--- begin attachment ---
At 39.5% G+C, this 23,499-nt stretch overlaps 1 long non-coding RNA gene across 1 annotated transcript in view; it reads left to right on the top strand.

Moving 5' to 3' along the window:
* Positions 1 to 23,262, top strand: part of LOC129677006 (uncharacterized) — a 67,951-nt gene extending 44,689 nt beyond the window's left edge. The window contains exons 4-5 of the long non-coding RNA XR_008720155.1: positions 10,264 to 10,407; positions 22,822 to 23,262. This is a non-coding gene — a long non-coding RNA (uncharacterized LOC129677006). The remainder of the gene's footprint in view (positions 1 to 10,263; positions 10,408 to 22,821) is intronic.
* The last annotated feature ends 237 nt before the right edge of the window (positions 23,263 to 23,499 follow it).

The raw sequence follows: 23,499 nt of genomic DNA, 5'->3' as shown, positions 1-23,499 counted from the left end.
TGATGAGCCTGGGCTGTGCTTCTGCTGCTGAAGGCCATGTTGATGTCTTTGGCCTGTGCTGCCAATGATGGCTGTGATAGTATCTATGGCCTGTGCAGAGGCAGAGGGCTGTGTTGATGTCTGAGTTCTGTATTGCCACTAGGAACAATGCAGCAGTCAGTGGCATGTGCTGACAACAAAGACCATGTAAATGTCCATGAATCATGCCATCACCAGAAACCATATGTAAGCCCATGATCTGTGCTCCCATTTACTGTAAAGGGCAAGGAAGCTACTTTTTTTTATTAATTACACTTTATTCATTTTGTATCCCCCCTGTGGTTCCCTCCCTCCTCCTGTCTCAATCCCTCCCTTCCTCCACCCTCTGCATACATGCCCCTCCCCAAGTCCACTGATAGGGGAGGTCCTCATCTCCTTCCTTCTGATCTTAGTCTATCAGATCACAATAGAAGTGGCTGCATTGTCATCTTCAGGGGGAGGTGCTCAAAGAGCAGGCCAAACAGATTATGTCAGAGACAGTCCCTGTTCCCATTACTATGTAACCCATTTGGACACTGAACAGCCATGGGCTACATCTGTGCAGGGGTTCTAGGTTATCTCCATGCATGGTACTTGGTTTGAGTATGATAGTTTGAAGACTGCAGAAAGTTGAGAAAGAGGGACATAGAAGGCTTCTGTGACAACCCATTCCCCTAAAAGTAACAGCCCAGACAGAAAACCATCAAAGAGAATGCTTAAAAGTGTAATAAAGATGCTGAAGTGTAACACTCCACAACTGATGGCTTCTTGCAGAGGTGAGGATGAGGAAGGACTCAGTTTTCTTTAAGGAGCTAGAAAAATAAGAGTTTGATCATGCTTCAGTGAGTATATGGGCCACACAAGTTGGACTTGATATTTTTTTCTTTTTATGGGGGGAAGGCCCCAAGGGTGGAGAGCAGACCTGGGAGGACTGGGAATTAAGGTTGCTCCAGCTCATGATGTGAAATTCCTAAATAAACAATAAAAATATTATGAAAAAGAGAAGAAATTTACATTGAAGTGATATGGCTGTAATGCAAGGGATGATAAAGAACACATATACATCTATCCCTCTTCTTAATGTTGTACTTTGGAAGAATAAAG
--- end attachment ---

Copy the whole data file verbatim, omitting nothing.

At 39.5% G+C, this 23,499-nt stretch overlaps 1 long non-coding RNA gene across 1 annotated transcript in view; it reads left to right on the top strand.

Moving 5' to 3' along the window:
* Positions 1 to 23,262, top strand: part of LOC129677006 (uncharacterized) — a 67,951-nt gene extending 44,689 nt beyond the window's left edge. The window contains exons 4-5 of the long non-coding RNA XR_008720155.1: positions 10,264 to 10,407; positions 22,822 to 23,262. This is a non-coding gene — a long non-coding RNA (uncharacterized LOC129677006). The remainder of the gene's footprint in view (positions 1 to 10,263; positions 10,408 to 22,821) is intronic.
* The last annotated feature ends 237 nt before the right edge of the window (positions 23,263 to 23,499 follow it).

The raw sequence follows: 23,499 nt of genomic DNA, 5'->3' as shown, positions 1-23,499 counted from the left end.
TGATGAGCCTGGGCTGTGCTTCTGCTGCTGAAGGCCATGTTGATGTCTTTGGCCTGTGCTGCCAATGATGGCTGTGATAGTATCTATGGCCTGTGCAGAGGCAGAGGGCTGTGTTGATGTCTGAGTTCTGTATTGCCACTAGGAACAATGCAGCAGTCAGTGGCATGTGCTGACAACAAAGACCATGTAAATGTCCATGAATCATGCCATCACCAGAAACCATATGTAAGCCCATGATCTGTGCTCCCATTTACTGTAAAGGGCAAGGAAGCTACTTTTTTTTATTAATTACACTTTATTCATTTTGTATCCCCCCTGTGGTTCCCTCCCTCCTCCTGTCTCAATCCCTCCCTTCCTCCACCCTCTGCATACATGCCCCTCCCCAAGTCCACTGATAGGGGAGGTCCTCATCTCCTTCCTTCTGATCTTAGTCTATCAGATCACAATAGAAGTGGCTGCATTGTCATCTTCAGGGGGAGGTGCTCAAAGAGCAGGCCAAACAGATTATGTCAGAGACAGTCCCTGTTCCCATTACTATGTAACCCATTTGGACACTGAACAGCCATGGGCTACATCTGTGCAGGGGTTCTAGGTTATCTCCATGCATGGTACTTGGTTTGAGTATGATAGTTTGAAGACTGCAGAAAGTTGAGAAAGAGGGACATAGAAGGCTTCTGTGACAACCCATTCCCCTAAAAGTAACAGCCCAGACAGAAAACCATCAAAGAGAATGCTTAAAAGTGTAATAAAGATGCTGAAGTGTAACACTCCACAACTGATGGCTTCTTGCAGAGGTGAGGATGAGGAAGGACTCAGTTTTCTTTAAGGAGCTAGAAAAATAAGAGTTTGATCATGCTTCAGTGAGTATATGGGCCACACAAGTTGGACTTGATATTTTTTTCTTTTTATGGGGGGAAGGCCCCAAGGGTGGAGAGCAGACCTGGGAGGACTGGGAATTAAGGTTGCTCCAGCTCATGATGTGAAATTCCTAAATAAACAATAAAAATATTATGAAAAAGAGAAGAAATTTACATTGAAGTGATATGGCTGTAATGCAAGGGATGATAAAGAACACATATACATCTATCCCTCTTCTTAATGTTGTACTTTGGAAGAATAAAG